Cognitive mediation of cognitive-Behavioural therapy outcomes for anxiety-based school refusal

Marija Maric, David A. Heyne, David Mackinnon, Brigit M. Van Widenfelt, P. Michiel Westenberg

Research output: Contribution to journalArticlepeer-review

37 Scopus citations


Background: Cognitive-behavioural therapy (CBT) has proven to be effective for anxiety-based school refusal, but it is still unknown how CBT for school refusal works, or through which mechanisms. Aims: Innovative statistical approaches for analyzing small uncontrolled samples were used to investigate the role of self-efficacy in mediating CBT outcomes for anxiety-based school refusal. Method: Participants were 19 adolescents (12 to 17 years) who completed a manual-based cognitive-behavioural treatment. Primary outcomes (school attendance; school-related fear; anxiety) and secondary outcomes (depression; internalizing problems) were assessed at post-treatment and 2-month follow-up. Results: Post-treatment increases in school attendance and decreases in fear about attending school the next day were found to be mediated by self-efficacy. Mediating effects were not observed at 2-month follow-up. Conclusions: These findings provide partial support for the role of self-efficacy in mediating the outcome of CBT for school refusal. They contribute to a small body of literature suggesting that cognitive change enhances CBT outcomes for young people with internalizing problems. Regarding methodology, the product of coefficient test appears to be a valuable way to study mediation in outcome studies involving small samples.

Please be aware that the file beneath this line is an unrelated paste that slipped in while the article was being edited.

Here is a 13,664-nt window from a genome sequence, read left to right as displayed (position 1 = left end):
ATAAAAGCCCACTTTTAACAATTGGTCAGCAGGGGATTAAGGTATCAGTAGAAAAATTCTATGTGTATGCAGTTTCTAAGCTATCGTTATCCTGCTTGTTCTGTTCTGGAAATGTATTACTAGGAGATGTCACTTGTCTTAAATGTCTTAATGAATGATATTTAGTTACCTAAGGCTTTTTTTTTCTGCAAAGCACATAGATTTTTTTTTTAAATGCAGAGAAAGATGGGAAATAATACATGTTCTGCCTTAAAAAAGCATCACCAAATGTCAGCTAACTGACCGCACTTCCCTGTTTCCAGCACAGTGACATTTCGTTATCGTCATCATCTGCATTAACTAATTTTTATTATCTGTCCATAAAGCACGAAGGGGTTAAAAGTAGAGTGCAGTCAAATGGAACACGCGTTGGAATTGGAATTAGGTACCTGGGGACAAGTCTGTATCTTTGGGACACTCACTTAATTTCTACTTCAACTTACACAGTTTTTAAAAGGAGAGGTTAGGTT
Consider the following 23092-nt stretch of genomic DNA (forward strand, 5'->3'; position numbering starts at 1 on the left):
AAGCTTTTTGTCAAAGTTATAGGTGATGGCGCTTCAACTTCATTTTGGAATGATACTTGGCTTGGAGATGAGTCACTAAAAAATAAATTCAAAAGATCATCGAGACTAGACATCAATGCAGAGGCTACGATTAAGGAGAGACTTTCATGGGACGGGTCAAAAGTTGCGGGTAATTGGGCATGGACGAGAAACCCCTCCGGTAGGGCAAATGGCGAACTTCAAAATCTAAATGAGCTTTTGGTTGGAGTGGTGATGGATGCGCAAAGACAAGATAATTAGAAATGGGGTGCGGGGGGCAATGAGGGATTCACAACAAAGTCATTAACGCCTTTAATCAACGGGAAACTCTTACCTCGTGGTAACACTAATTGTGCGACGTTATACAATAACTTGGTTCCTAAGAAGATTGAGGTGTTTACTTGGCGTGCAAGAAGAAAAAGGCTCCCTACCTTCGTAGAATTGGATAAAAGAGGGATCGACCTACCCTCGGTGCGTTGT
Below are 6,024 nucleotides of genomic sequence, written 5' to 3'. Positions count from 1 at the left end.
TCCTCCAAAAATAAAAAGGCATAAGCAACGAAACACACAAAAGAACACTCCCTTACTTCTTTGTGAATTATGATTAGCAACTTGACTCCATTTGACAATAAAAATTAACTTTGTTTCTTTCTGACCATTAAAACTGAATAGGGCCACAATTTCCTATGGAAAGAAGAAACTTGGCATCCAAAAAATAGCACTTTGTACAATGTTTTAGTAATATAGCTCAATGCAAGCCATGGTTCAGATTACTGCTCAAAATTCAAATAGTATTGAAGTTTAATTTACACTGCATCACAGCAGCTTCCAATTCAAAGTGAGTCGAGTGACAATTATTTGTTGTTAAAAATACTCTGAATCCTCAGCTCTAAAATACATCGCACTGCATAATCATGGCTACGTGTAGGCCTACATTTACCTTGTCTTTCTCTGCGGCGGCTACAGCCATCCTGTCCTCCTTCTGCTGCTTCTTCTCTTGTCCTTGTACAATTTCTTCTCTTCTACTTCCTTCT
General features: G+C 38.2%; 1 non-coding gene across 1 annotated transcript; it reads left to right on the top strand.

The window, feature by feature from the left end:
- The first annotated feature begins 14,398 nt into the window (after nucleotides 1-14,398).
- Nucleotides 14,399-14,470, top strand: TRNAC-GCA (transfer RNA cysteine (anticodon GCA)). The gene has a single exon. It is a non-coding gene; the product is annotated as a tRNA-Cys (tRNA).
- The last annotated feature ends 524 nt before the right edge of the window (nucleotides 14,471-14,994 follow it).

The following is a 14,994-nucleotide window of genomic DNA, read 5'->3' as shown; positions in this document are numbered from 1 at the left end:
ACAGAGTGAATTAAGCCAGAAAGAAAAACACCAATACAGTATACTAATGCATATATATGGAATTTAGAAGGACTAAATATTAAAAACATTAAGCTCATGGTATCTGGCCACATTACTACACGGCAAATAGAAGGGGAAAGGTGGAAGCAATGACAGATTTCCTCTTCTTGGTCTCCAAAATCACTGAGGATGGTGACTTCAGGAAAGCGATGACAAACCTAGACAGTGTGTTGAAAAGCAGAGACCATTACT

Original languageEnglish (US)
Pages (from-to)549-564
Number of pages16
JournalBehavioural and Cognitive Psychotherapy
Issue number5
StatePublished - Oct 2013


  • Keywords: CBT
  • anxiety
  • mediators
  • school refusal
  • self-efficacy

ASJC Scopus subject areas

  • Clinical Psychology


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